Comet ISON Sprouts a Double Tail

Today’s guest post is written by John Moffitt, Astrophysicist & HMNS Volunteer.

Amateur astronomers are getting a better look at Comet ISON as it dives toward the sun for a Nov. 28th close encounter with solar fire. As the heat rises, the comet brightens, revealing new details every day. This photo, taken Nov. 10th by Michael Jäger of Jauerling Austria, shows a beautiful double tail. One tail is the ion tail. It is a thin streamer of ionized gas pushed away from the comet by solar wind. The filamentary ion tail points almost directly away from the sun.

Comet Ison gets a double tail - 111013 - crop

The other tail is the dust tail. Like Hansel and Gretel leaving bread crumbs to mark their way through the forest, ISON is leaving a trail of comet dust as it moves through the solar system. Compared to the lightweight molecules in the ion tail, grains of comet dust are heavier and harder for solar wind to push around. The dust tends to stay where it is dropped. The dust tail, therefore, traces the comet’s orbit and does not point directly away from the sun as the ion tail does.

Comet ISON is currently moving through the constellation Virgo low in the eastern sky before dawn. Shining like an 8th magnitude star, it is still too dim for naked eye viewing, but an increasingly easy target for backyard optics. Amateur astronomers, if you have a GOTO telescope, enter these coordinates.

Four comets visible in the pre-dawn eastern sky. Look with binoculars before the sun comes up.

4 comets skymap - 111213

Comet ISON Briefings at HMNS

November 29 – December 1

To find out whether Comet ISON survives its close encounter with the Sun and how to see it in December’s morning sky, come to the Burke Baker Planetarium Friday through Sunday of Thanksgiving weekend. An ISON update will precede each Planetarium show!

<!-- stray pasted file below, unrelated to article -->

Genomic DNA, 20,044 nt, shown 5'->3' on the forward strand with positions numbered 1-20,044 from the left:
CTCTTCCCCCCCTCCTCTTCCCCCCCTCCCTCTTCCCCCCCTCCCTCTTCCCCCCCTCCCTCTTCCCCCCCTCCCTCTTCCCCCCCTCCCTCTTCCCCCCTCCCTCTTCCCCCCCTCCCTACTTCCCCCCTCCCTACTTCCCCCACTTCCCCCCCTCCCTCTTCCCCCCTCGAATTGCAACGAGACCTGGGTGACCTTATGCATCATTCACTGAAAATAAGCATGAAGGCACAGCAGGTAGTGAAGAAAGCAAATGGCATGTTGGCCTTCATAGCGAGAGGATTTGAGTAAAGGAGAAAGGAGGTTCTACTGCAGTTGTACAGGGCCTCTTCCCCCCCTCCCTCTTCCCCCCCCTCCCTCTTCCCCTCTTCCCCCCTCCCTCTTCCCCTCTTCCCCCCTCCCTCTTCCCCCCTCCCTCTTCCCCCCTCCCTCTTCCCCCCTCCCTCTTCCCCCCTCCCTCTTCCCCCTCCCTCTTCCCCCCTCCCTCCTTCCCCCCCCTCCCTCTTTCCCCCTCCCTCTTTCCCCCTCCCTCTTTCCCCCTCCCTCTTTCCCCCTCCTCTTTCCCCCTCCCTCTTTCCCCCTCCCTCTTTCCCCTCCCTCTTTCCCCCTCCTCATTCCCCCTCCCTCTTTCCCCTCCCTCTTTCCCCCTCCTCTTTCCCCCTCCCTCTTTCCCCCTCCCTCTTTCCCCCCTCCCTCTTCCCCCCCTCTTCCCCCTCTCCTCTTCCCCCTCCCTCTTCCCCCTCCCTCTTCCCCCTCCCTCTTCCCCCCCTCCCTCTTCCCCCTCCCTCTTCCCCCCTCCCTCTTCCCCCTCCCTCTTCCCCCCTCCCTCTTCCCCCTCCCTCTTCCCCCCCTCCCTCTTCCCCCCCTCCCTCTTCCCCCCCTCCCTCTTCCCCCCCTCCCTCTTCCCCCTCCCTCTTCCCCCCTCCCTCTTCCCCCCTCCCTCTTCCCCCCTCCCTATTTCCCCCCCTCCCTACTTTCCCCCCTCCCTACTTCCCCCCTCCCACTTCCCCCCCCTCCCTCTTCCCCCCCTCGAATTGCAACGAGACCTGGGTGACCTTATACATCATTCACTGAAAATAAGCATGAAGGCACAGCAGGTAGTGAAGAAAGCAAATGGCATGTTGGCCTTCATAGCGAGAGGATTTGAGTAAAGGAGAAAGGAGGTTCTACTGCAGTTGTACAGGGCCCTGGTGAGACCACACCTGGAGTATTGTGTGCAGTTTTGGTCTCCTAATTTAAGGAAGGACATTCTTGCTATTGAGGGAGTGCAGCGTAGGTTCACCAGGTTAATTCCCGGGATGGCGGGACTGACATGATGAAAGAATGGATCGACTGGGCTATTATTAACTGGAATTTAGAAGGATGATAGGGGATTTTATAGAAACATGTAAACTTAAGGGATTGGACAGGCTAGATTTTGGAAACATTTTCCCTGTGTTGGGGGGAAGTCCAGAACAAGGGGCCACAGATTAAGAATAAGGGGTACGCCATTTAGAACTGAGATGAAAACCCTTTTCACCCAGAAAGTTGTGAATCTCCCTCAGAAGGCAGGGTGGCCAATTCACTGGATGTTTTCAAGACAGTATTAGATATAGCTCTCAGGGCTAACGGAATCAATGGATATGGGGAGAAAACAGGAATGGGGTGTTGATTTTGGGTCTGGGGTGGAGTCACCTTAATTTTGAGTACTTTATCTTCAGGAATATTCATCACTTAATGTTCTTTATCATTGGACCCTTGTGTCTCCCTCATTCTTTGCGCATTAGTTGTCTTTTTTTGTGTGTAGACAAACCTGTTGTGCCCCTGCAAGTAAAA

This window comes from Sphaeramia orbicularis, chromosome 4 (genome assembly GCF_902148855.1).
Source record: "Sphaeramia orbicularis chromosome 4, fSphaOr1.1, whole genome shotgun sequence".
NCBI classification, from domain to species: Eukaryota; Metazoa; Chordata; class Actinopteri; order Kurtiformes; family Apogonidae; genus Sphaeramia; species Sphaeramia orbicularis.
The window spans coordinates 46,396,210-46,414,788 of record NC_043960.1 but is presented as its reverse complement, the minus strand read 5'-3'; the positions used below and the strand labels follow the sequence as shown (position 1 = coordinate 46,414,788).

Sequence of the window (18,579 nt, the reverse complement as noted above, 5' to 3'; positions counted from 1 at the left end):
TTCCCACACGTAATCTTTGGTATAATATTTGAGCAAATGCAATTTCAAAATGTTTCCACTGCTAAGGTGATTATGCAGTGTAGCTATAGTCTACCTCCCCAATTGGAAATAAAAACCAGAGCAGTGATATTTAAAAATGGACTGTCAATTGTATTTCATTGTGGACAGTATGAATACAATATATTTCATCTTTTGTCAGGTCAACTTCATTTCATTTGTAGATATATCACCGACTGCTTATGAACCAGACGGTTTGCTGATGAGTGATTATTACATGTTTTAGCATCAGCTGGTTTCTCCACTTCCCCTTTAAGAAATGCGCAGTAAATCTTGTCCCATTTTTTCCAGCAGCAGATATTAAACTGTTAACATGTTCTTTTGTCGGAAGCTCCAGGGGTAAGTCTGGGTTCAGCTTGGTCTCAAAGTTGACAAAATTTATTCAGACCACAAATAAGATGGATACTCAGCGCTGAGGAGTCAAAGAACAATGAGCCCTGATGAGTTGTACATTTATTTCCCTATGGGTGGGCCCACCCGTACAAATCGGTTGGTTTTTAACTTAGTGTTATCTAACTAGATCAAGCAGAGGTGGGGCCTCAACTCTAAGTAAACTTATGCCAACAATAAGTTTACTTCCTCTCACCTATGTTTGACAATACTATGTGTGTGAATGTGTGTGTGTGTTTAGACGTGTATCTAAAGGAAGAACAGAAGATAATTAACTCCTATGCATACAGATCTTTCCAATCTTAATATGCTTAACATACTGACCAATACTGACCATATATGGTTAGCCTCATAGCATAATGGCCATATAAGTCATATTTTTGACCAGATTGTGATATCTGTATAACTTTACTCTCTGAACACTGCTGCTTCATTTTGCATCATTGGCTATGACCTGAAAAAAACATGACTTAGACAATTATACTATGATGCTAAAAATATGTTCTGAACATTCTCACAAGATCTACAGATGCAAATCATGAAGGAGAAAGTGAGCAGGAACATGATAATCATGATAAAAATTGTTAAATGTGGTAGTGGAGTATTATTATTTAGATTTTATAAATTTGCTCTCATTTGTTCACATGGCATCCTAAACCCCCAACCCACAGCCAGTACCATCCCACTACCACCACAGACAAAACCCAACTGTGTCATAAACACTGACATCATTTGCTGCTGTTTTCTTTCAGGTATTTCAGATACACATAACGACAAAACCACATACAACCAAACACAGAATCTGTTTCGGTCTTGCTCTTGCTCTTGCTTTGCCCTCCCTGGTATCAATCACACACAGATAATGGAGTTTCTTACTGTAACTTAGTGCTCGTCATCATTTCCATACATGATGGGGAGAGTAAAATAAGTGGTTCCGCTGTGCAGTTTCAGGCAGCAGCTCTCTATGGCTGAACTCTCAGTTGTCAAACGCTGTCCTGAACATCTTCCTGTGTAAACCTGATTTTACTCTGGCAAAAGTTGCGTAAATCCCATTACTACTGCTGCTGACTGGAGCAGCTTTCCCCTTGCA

PLANETARIUM LECTURE
“Tracking Comet ISON and Other Possible IMPACTS”
Thursday, December 5, 6 p.m.
Tickets $18, Members $12
Comets and asteroids that roam the inner solar system and are a possible threat to Earth. Comet ISON will be grazing the Sun on November 28, and if it survives, it may come within our view. Dr. Sumners will give an update on Comet ISON and other incoming objects. Includes viewing of the show Impact!

Click here for tickets and more information on the Comet ISON briefings.

Give your family some space — outer space! — at Family Space Day this Saturday

You probably spent a lot of time with your family over the Thanksgiving holiday, and we know just what you need: SPACE!

A couple hours (or days) to yourself aren’t gonna cut it. We’re thinking this year you need some major space. Like, we’re talking outer space.

And we’ve got just the ticket.

Join HMNS at the George Observatory in Brazos Bend State Park this Saturday, Dec. 1 for a day of family fun aboard the Challenger Learning Center, where families and individuals have exclusive access to participate in real-life astronaut training that’s usually reserved for groups and field trips.

Challenger Learning Center - CommunicationsAs astronauts for the day, child and adult participants are assigned jobs aboard the Space Station Observer. They will learn about teamwork and crisis management as they work together to solve problems on simulated space missions.

Tickets must be purchased before 5 p.m. Friday, so click here to reserve yours and see a schedule of mission times. You can also call 281-242-3055 on Saturday morning to learn about walk-in availability.